Skip to Content

Cinema

About Time review: If Richard Curtis is brilliant at anything, it’s Upper Middle Class Lifestyle Porn

7 September 2013

9:00 AM

7 September 2013

9:00 AM

About Time

12A, Nationwide

The easiest thing would be to sneer at Richard Curtis’s new film About Time, and so I will a little, or maybe significantly. It’s hard to know at this point, as I’m up here, at the beginning, and the end is down there, at the bottom, and who knows what will happen in between. It’s as much a mystery to me as to you. However, pre-sneering, in whatever amount, I should make clear that if you have enjoyed Curtis’s previous films— Four Weddings, Love, Actually, Notting Hill, but not The Boat That Rocked, which we’ll pretend never happened, as that’s best all round — you will enjoy this. It’s more of the same, pretty much, as our bumbling hero searches for love, bumblingly. It’s sweet (she says, sneeringly) but, try as I might, and I did try, I just could not find it interesting or affecting, in any way.

The film opens in a gorgeous, huge, rambling pink house by the sea in Cornwall. (If Curtis is brilliant at one thing it is Upper Middle Class Lifestyle Porn). It is home to Tim (Domhnall Gleeson), and his father (Bill Nighy) and his mother (Lindsay Duncan), and his sister, Kit Kat (Lydia Wilson), and their Uncle D (Richard Cordery). Gleeson,  it merits saying,  is actually fantastic at playing what he is called upon to play, which is Hugh Grant now Hugh Grant is too old to play Hugh Grant. Bumble, bumble, awkward pause, bumble, bumble. You know the score.


Then one evening Tim, who has just turned 21, is summoned by his father, who tells him the men in the family have the ability to travel through time. There are certain rules, which are rushed through, probably so we don’t think about them too hard, which would be a mistake. I thought about them quite hard, and that was a mistake, as there are so many illogicalities. Anyway, the deal is Tim can’t go forwards in time, only backwards, and he can only travel back to moments in his own life, so can’t assassinate Hitler before he’s had a chance to do anything atrocious, or even Simon Cowell. Tim chooses to use his new-found ability to find a girlfriend, which displays a rather limited imagination, but there you have it.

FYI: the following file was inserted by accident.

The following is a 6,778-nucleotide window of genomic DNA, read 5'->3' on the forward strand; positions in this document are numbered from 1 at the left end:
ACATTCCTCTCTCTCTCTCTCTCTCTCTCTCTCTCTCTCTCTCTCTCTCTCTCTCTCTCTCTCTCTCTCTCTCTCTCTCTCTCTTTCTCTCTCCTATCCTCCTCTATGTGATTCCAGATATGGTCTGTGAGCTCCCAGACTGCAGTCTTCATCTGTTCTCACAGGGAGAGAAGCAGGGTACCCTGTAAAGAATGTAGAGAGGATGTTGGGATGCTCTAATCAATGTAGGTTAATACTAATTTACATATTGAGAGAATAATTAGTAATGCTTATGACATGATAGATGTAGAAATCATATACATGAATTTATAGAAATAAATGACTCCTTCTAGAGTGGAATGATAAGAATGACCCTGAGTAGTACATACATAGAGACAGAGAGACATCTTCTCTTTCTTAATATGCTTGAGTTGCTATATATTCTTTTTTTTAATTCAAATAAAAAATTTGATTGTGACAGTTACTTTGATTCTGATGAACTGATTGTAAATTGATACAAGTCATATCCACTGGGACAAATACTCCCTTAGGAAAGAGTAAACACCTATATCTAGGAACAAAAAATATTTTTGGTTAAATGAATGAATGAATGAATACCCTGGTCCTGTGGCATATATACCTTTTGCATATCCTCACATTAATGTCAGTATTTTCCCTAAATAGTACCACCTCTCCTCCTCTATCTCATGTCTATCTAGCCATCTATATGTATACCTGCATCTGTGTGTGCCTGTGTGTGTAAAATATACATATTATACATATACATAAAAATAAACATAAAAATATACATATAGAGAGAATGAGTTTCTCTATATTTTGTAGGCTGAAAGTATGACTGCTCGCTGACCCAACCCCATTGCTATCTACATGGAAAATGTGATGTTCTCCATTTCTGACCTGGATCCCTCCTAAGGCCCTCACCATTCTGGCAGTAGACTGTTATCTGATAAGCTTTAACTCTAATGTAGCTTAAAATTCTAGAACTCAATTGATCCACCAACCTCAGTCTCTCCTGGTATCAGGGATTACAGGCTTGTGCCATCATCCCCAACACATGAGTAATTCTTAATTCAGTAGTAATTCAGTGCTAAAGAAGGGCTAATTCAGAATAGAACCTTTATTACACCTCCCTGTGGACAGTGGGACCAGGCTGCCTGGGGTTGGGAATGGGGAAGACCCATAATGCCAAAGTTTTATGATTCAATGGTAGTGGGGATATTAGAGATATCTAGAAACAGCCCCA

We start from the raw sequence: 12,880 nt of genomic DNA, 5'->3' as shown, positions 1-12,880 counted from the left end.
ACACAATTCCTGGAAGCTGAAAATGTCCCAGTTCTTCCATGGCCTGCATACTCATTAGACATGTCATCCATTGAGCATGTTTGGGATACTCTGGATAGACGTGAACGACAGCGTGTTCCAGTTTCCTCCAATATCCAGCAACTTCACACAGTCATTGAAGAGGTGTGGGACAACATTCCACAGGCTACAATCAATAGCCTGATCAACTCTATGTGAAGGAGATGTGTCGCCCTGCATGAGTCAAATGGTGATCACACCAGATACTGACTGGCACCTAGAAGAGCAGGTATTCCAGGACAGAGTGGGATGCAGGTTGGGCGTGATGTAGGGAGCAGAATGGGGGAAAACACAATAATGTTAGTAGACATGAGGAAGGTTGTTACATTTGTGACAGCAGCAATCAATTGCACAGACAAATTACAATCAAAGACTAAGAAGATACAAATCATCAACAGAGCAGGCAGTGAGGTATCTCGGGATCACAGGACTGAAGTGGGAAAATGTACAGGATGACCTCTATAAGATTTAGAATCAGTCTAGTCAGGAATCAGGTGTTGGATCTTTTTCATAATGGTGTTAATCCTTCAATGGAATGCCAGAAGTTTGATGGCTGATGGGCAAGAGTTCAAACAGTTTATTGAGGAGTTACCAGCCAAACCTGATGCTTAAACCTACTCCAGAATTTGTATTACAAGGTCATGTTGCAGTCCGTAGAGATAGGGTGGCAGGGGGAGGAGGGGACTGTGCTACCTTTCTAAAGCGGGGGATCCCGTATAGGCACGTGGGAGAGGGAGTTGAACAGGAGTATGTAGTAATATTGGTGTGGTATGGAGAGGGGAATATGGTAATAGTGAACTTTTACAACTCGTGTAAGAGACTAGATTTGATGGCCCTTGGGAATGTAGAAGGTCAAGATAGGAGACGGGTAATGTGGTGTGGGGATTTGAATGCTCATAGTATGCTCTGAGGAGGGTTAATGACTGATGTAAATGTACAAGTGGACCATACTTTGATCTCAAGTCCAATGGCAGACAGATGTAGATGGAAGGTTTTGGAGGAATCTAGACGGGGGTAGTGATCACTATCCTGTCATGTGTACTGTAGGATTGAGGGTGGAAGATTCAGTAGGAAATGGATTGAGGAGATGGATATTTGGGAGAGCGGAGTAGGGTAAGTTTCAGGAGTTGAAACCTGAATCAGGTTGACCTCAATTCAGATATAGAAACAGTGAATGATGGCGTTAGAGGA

He first tests it out on ravishing Charlotte (Margot Robbie), the cousin of a cousin or something tenuous, who has come to stay for the summer, but messes it up. He moves to London, to become a barrister, and meets Mary (Rachel McAdams) at that restaurant in Clerkenwell where you eat in the dark. They fall for each other, but then a time-travel disaster means he’s never met her at all, so he has to find her and woo her all over again. The best scene is when they first have sex, and it’s not great, so he goes back in time to do it over. And over. And over. Until she goes ‘Wow!’ Quite funny (she says, sneeringly). This isn’t, by the way, a film that does women any favours. The wonderful Lindsay Duncan isn’t given anything to do beyond deadhead the odd rosebush. Kit Kat is a tedious, silly mess who, it appears, simply needs a good man to sort her out. Charlotte is purely a sex object. Mary is blandly wet, and although I don’t wish to sneer at her wardrobe of quirky tea-dresses, I find I can’t help it. Seriously, how many quirky tea-dresses does a girl who likes quirky tea-dresses actually need? Meanwhile, Tom Hollander plays an angrily bitter playwright for no real narrative purpose whatsoever, and while I liked kindly Uncle D, I couldn’t tell you what he’s doing in this either.

Once Tim and Mary get it together you think right, that’s it, we can all go home now, phew, but it goes on. And on. And on. And on. They marry and have a child. Then another. Then another. One of the time-travelling strictures dictates that once a child is born, you cannot go back to before the birth, but the film then doesn’t bother to observe this. We’re simply expected not to notice. Eventually, finally, and at long last, it ends in a burst of sentimentality so cynical I couldn’t even be bothered to cry — and I can cry my way through Doc Martin! — while delivering the following message: living for today is best, and family matters above everything. The other thing Richard Curtis is good at is Big Loving Functional Family Porn.

I don’t know if I’ve sneered too much at this, too little, or just the right amount. Sneering is generally its own boss. But what I can tell you, with certainty, is that I’m now off on holiday for two weeks, and I need the rest. I don’t want to end up all sneered out.


Show comments
Close